And this is one of my many, many Bird of Paradise plants:

This one has been chewing magic mushrooms since late last night. Its consciousness has now fully expanded.

A yellow flower with dew drops. How prosaic. The filter also is likewise subtle, but insistent:

This one may be my favourite. I can’t decide.

No, I could  decide, but I’m not making any more decisions today.

It’s 23:35 and I’m going to try to go to sleep.

Wish me luck with that, eh?

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Alison Raynor’s Magic Garden

Posted in Guest Shots, Photography Tricks on November 5th, 2010 by MadDog
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Today we’re going to do some more of Alison Raynor’s shots from Amazing Australia. How could a place called Toogoolawah not  be magical? I’m getting very bored talking about myself, so I’m giving my ego a holiday. It needs a rest. I will have a few comments to make concerning photography and the the care and feeding of images.

Let’s start with this sunset shot at Mt. Beppo. This probably won’t be hanging on any gallery walls, but it has some interesting features. The first thing which I noticed was the colour of the sky in the upper part of the image. It is most unusual. I tried not to mess with it, so it is pretty faithful to the original, I think. The horizon is slightly tilted. In this shot, it works fine for me. It’s not quite an angled line, which is a good compositional tool, but it isn’t straight either. It teases the eyes just a little, like a picture hanging crooked on the wall. I like the fence post standing right in the middle. The eyes keep coming back to it. There are two trees, but they are very different. This provides some contrasting elements:

All in all, it’s a pleasant, simple shot which speaks with a small, comforting voice. Ali emailed it to me at 1280 x 960 pixels and the file size was about 140K. That is about the minimum size in pixels and the tightest compression which works well for a photography oriented site such as MPBM. You can click on it to enlarge and have a nice viewing experience.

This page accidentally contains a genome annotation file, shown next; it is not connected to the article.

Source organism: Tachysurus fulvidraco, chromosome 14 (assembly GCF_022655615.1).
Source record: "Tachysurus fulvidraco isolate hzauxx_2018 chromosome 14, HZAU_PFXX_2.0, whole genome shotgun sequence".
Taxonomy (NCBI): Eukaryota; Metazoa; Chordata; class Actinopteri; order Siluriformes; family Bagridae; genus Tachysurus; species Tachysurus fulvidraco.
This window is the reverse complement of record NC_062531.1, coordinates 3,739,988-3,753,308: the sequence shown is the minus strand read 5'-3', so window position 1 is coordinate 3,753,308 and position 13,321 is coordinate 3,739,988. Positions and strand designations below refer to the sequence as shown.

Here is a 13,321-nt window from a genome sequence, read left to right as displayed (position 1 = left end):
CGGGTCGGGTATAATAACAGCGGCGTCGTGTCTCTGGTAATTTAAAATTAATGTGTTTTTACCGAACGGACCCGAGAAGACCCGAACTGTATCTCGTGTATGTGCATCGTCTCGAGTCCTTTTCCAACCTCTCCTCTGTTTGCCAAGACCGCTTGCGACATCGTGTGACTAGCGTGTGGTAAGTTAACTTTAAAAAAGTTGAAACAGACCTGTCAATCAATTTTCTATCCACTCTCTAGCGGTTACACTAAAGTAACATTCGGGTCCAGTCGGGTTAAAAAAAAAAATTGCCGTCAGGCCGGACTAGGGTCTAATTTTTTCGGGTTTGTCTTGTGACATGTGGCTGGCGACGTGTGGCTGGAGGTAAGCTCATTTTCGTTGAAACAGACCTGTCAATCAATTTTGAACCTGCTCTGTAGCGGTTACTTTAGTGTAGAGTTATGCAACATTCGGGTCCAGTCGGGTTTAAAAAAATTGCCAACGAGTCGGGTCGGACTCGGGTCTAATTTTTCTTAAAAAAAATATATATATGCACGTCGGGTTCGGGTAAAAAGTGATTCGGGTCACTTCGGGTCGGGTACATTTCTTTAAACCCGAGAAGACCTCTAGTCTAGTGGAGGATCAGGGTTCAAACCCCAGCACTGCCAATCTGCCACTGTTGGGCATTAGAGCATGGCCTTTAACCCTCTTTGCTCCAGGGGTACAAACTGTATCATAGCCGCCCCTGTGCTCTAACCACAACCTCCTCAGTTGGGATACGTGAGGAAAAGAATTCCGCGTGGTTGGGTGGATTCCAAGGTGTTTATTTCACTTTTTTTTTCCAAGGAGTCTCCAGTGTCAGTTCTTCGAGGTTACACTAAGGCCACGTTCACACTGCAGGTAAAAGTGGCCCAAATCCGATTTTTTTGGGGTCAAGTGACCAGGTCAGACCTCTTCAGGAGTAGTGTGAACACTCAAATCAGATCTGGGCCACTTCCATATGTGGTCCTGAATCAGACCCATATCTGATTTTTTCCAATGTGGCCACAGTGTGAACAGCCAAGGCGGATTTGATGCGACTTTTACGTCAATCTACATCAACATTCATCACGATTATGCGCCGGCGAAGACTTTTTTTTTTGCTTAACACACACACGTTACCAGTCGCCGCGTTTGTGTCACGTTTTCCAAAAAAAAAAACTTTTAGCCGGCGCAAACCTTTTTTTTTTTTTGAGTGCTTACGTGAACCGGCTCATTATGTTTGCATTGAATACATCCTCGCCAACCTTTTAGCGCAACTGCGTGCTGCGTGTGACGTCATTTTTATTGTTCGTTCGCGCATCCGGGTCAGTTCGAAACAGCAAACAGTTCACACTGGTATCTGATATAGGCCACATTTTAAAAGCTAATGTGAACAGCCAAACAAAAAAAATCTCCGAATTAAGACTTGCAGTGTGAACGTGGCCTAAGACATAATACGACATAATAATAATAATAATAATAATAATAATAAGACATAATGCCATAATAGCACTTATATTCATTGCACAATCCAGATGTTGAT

This is another very pretty image. It reminds me of the succulent plants which we called “Hens and Chickens” as children. Ali can tell us what it is, I’m certain:

I got this one in an email also. It came in at 516 x 639 pixels and the file size was 65K. Now we are getting into the range of too few pixels for pleasant “click me” viewing. If you do click to enlarge you will be able to begin to see some jaggie edges and the level of detail has dropped off. It’s fine to view on the page, but when you blow it up, it suffers. According to your browser and your display resolution, it may also not fill your screen.

I hasten to add that I haven’t talked to Ali about any of this yet, so I hope she can forgive me for jumping the gun. Ali shoots lovely images. I want them to keep coming – just a little bigger.

When I first saw this one I thought that someone had woven a spider web out of string. It is a near perfect coating of morning dew. The web is being dragged down by the weight of the water: